You also have to order a minimum of 6 items, but that’s pretty easy to do too. If it seems a bit much for you I recommend ordering items and having a dinner party with friends. I did that before and you will definitely have some grateful amigos if you feed them this yummy food.

Check them out at Gringos Korea.

Happy eating!

Moru brunch cafe

Moru cafe

Being so far from home, you tend to miss certain things. Food is definitely a big thing. I really like Korean food, don’t get my wrong, and these days I actually find myself wanting to eat kimchi (though I still can’t eat large amounts of it). Anyway, sometimes when you’re feeling down or just need a little pick-me-up it’s nice to eat comfort food. Moru cafe is just the right place.

I’ve been there twice so far. I’d like to go more often, but I guess it wouldn’t feel as special. It’s darn good. Last time I went with my co-teacher and we shared our dishes: french toast and eggs, bacon (and a few things I forgot) on an english muffin. I can describe it thusly: nomnomnomnom!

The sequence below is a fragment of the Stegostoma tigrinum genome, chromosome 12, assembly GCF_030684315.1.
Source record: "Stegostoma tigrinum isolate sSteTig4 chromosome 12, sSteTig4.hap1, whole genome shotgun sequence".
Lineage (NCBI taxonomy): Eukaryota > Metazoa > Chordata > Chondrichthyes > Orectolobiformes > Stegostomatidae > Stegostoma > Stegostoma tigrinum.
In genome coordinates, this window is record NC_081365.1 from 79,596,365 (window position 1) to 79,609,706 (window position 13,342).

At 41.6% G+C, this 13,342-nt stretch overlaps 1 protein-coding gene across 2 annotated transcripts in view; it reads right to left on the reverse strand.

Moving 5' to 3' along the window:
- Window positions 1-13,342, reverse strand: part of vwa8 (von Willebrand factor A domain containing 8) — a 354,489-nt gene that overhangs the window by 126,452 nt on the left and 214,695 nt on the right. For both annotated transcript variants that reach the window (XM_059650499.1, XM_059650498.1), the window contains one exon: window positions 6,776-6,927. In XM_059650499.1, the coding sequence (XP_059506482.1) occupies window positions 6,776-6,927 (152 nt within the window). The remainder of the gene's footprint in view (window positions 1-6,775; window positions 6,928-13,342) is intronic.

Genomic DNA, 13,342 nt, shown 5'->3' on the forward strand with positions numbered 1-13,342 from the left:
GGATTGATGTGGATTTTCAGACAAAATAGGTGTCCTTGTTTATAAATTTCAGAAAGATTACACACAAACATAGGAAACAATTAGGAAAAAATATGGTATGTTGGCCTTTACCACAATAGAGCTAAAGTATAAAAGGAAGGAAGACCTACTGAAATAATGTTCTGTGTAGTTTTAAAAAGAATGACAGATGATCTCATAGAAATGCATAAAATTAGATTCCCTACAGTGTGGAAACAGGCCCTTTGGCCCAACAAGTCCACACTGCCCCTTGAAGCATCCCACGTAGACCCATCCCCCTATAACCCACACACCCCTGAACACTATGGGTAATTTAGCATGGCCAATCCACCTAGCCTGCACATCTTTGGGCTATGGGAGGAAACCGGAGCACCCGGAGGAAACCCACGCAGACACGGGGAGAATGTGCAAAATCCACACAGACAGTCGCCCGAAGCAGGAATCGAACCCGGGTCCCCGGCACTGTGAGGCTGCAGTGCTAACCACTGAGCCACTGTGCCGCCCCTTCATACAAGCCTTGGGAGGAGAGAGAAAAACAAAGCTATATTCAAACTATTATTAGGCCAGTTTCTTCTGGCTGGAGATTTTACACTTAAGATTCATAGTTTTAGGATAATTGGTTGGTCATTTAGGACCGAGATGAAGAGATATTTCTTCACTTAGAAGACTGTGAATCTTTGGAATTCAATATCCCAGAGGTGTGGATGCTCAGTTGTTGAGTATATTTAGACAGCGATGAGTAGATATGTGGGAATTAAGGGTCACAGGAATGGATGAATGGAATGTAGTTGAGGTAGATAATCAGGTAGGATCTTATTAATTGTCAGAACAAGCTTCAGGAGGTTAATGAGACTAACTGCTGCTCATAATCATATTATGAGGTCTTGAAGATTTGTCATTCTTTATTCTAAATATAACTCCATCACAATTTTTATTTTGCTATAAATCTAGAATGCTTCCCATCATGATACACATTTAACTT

My french toast was heavenly. Made with fresh bread, topped with bacon (all the best things are), and very sweet. A hundred times better than anything I can whip up at home.

The dishes are all roughly 9,000 – 12,000 won – just an estimate, by the way. I can’t remember the exact prices (sorry). They also serve various coffee drinks and such.

Last time I went was a Friday in the early afternoon. It’s a smallish place with around 10 tables inside and 3 outside. It’s also fairly popular. We timed it right and went when it was only about 1/2 full, but if you go on a weekend during mealtimes you may have to wait. They also do run out of certain food occasionally. The first time I went I couldn’t get my first choice because they didn’t have it. Still, if you plan on going before the late afternoon you shouldn’t have a problem.


Getting there is easy. If you’re at Galleria Time World department store, use the underground crossing, and go the opposite side (as if you’re going to City Hall). Just a couple minutes up the street is a gas station, currently SK Oil but I’ve seen it change names already so it may someday change if you’re reading this in the future. Just cross through the gas station and it’s right behind it. Cute little place with a rather small porch. Order and prepare for delicious-ness.